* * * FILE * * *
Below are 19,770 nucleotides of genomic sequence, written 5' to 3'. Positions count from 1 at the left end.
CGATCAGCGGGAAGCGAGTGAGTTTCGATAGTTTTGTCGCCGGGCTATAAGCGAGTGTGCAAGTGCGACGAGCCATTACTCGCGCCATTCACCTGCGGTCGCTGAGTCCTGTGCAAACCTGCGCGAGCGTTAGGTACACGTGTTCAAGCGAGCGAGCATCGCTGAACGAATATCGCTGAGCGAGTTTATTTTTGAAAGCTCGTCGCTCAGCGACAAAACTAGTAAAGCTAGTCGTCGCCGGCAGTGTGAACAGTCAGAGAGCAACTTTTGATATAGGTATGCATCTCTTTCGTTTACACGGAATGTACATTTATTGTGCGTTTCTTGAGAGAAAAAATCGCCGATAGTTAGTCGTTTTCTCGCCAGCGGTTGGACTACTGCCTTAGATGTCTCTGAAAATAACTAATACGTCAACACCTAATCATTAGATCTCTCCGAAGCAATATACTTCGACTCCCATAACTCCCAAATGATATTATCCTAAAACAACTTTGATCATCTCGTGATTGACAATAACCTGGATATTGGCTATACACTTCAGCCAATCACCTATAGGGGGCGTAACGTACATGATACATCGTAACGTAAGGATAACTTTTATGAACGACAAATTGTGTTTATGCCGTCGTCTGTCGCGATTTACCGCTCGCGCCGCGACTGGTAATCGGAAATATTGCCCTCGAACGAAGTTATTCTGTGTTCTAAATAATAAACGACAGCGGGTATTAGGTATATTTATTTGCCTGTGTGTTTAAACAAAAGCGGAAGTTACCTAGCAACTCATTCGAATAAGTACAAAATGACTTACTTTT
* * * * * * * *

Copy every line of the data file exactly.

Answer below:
Below are 19,770 nucleotides of genomic sequence, written 5' to 3'. Positions count from 1 at the left end.
CGATCAGCGGGAAGCGAGTGAGTTTCGATAGTTTTGTCGCCGGGCTATAAGCGAGTGTGCAAGTGCGACGAGCCATTACTCGCGCCATTCACCTGCGGTCGCTGAGTCCTGTGCAAACCTGCGCGAGCGTTAGGTACACGTGTTCAAGCGAGCGAGCATCGCTGAACGAATATCGCTGAGCGAGTTTATTTTTGAAAGCTCGTCGCTCAGCGACAAAACTAGTAAAGCTAGTCGTCGCCGGCAGTGTGAACAGTCAGAGAGCAACTTTTGATATAGGTATGCATCTCTTTCGTTTACACGGAATGTACATTTATTGTGCGTTTCTTGAGAGAAAAAATCGCCGATAGTTAGTCGTTTTCTCGCCAGCGGTTGGACTACTGCCTTAGATGTCTCTGAAAATAACTAATACGTCAACACCTAATCATTAGATCTCTCCGAAGCAATATACTTCGACTCCCATAACTCCCAAATGATATTATCCTAAAACAACTTTGATCATCTCGTGATTGACAATAACCTGGATATTGGCTATACACTTCAGCCAATCACCTATAGGGGGCGTAACGTACATGATACATCGTAACGTAAGGATAACTTTTATGAACGACAAATTGTGTTTATGCCGTCGTCTGTCGCGATTTACCGCTCGCGCCGCGACTGGTAATCGGAAATATTGCCCTCGAACGAAGTTATTCTGTGTTCTAAATAATAAACGACAGCGGGTATTAGGTATATTTATTTGCCTGTGTGTTTAAACAAAAGCGGAAGTTACCTAGCAACTCATTCGAATAAGTACAAAATGACTTACTTTT